AUGUSTA, Ga. — It was soggy, it was gloomy ... and it was amazing.

The final round of the 2019 Masters at Augusta National was electric. Figuratively, during the final round of play. Literally, soon after it ended, or so forecasters insisted.

Tiger Woods charged into the lead on the back nine, grabbing an improbable 15th major title — his first in over a decade — playing the same unwavering, even intimidating style of golf that propelled him to superstardom.

Others faltered down the stretch; Woods catapulted into the lead on No. 12 when both Francesco Molinari and Tony Finau rolled back into Rae's Creek on the par-3.

Xander Schauffele used this amazing 65-footer to squirm his way into the lead for a bit and Patrick Cantlay also made a run to the top for a moment, but the day was Tiger's as he calmly closed out a win with par on each of the final two holes.

All this happened in the most unlikely of scenarios, as players were lumped into threesomes and sent out early, all in an attempt to beat what forecasters insisted would be hellacious lightning storms in the later afternoon.

Here's a look at the final leaderboard, as well as five things you need to know about the magical Masters on Sunday:


Woods had an even front nine with three birdies and two bogeys, but he was just one behind Molinari when they made the turn, thanks to a scintillating two-putt on No. 9 that almost went down. Woods started the 70-foot putt sideways into an embankment, then watched it reverse course to roll within under a foot. 

On the back nine, Woods continued with his solid play as others started to struggle.

Woods birdied the par-5 No. 13 and then took the lead outright with a scintillating birdie on No. 16 — dropping an iron at the top of the green and rolling it back just past the hole.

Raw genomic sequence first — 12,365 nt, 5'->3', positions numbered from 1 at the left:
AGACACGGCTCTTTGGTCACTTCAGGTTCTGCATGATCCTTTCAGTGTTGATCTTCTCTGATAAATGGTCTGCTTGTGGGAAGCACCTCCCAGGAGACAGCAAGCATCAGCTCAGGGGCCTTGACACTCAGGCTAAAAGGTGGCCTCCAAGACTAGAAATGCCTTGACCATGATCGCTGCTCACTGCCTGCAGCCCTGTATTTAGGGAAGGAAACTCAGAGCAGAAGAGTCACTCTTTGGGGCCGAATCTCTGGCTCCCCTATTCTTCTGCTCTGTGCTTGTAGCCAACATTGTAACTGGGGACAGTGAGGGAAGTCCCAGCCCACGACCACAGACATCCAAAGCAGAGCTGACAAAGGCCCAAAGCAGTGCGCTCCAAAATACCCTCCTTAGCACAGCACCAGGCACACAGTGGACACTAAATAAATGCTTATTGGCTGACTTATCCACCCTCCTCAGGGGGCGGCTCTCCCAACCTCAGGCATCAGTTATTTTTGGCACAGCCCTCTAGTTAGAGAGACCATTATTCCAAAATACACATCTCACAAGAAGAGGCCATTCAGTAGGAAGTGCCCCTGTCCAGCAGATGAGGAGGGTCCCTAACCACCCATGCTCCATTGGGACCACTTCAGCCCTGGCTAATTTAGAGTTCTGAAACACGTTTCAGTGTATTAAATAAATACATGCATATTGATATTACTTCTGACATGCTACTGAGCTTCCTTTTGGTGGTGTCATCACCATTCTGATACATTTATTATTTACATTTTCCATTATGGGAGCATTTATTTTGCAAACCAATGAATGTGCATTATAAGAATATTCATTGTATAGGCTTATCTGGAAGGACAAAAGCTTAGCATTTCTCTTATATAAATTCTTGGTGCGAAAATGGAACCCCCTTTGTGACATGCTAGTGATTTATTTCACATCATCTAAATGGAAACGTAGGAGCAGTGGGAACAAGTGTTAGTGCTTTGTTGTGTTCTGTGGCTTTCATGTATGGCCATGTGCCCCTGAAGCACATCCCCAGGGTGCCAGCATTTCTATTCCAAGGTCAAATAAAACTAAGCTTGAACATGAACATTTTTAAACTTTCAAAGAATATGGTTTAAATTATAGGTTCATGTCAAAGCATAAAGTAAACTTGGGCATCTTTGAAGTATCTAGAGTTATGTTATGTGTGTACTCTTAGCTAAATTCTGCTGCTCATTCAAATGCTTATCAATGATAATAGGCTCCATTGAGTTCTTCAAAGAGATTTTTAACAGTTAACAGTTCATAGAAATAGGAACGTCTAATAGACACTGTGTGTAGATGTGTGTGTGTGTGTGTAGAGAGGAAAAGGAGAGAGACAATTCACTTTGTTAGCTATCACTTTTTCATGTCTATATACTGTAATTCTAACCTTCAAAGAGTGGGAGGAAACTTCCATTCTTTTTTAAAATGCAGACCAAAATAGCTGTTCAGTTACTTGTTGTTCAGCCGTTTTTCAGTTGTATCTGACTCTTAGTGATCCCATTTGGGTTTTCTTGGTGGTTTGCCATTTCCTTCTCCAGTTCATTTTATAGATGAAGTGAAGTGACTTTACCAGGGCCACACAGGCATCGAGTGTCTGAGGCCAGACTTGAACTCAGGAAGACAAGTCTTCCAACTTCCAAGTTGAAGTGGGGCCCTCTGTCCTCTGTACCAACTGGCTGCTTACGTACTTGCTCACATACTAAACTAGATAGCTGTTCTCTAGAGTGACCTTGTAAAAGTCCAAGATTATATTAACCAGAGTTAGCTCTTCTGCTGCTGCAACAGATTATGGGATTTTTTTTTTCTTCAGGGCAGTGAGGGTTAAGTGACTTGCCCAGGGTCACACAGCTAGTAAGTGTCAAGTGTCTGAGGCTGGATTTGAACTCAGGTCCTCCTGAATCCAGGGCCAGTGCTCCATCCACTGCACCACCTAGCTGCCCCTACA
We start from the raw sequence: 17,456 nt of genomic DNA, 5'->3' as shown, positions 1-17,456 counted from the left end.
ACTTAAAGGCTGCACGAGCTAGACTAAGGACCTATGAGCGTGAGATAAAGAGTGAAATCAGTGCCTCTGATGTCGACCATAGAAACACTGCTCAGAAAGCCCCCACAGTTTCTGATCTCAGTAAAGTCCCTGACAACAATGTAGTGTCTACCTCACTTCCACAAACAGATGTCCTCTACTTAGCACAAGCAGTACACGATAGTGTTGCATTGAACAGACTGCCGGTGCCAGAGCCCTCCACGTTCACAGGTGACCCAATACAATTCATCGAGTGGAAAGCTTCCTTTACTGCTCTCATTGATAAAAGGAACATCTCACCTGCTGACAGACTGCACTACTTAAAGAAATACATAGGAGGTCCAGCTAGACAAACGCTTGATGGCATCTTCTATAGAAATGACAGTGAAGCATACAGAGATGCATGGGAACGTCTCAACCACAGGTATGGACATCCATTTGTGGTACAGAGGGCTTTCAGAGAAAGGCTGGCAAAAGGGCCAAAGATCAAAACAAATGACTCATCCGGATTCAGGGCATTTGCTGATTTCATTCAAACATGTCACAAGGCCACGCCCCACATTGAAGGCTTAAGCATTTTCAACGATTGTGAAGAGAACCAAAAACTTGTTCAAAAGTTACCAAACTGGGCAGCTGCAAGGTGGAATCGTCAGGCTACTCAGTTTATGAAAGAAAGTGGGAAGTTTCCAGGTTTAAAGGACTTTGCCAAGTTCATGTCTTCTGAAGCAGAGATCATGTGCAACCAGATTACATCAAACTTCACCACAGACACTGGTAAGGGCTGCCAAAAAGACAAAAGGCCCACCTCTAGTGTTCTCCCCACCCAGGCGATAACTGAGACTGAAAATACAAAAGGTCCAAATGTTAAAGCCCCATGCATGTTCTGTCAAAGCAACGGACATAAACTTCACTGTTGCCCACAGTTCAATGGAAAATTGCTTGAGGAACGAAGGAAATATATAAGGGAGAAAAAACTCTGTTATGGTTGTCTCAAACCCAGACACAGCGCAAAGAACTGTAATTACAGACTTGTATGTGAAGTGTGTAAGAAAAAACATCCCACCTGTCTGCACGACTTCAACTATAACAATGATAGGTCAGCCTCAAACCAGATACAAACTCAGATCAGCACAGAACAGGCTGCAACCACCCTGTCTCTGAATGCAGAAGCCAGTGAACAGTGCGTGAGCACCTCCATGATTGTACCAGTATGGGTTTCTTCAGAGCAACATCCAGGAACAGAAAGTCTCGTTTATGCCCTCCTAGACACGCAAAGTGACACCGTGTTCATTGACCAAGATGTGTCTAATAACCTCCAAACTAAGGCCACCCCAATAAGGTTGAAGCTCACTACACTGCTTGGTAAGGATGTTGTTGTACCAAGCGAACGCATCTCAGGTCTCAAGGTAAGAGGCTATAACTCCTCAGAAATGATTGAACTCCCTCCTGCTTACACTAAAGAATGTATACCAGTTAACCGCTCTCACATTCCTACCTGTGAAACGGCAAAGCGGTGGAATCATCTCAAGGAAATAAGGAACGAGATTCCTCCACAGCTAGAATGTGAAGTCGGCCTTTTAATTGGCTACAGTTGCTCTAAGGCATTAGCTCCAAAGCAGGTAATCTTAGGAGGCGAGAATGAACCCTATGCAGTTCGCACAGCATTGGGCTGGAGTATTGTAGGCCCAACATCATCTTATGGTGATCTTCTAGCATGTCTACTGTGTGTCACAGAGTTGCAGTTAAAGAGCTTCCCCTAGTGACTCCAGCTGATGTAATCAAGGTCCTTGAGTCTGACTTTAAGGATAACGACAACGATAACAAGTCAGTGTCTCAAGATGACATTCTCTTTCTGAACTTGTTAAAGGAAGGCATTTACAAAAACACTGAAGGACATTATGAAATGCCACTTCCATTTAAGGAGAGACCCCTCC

For Woods, the victory was his first at Augusta National since 2005.


With the weather crashing in, tournament organizers announced that there would not be an outdoor green jacket ceremony, mostly in an attempt to get patrons off the grounds as quickly as possible.

But due to the historic nature of Woods' victory, and a brief dry patch in the afternoon, Woods still had came outside for a spell. Here's a photo gallery of Woods raising the trophy and adding another green jacket to his closet. 

Speaking of the green jacket, there are some great facts in this article, including an interesting note on the manufacturer (which has remained consistent for three decades).


When it came to finding the green on the par-4 No. 5, players had trouble all week.

But Phil Mickelson has always specialized in being a little different from the crowd.

On Sunday, the three-time Masters champ piped a drive down the right side of the fairway, leaving himself 215 yards to an elevated green. He followed with his best shot of the day, an iron that he nearly holed out for eagle. Instead, Mickelson tapped the short putt in for just the 13th birdie of the week on that hole.

Mickelson finished with a 71 on Sunday and finished the tournament at 6-under par.

“It just didn't quite all come together this week, but gosh it was a fun week and it is my favorite week of the year,” he said. “I love being here and love the fact that I get to be a part of this tournament for the rest of my life.”


You can't put a price on the fame that comes with being a Masters champion, but you can put a price on the paycheck Woods will take home, and that's a record-breaking amount.

For the first time ever, the winner will take home more than $2 million, as John Boyette of the Augusta Chronicle details in this story.

From Boyette's story:

The prize money is a far cry from the early days of the tournament, when Horton Smith collected $1,500 for winning the first Augusta National Invitation Tournament.

First-place money at the Masters increased to $2,500 after World War II, and more than quadrupled to $11,250 when Arnold Palmer won for the first time in 1958.


Got an umbrella in your right hand? That doesn't mean you can't hold an egg salad sandwich in your left when walking Augusta National.

Golf columnist Joel Helm of the Lakeland Ledger offers a number of meaty tidbits in this story about food at the Masters, including this passage about the renowned egg salad:

The egg salad sandwich, the second most famous item on the menu, is best eaten with your left hand. It’s been around for a long time, and if you come to the Masters without experiencing one, you’re doing yourself a disservice. For many Patrons, the egg salad sandwich is their favorite item, and The Masters is their favorite place to eat it.

Like Phil Mickelson, you can find the egg salad sandwich pretty much everywhere, all over the grounds.

Here's a link to a photo gallery from Sunday's action.

And here's live news from reporters who are at Augusta (and tweeting) this week:

A Twitter List by TMSGateHouse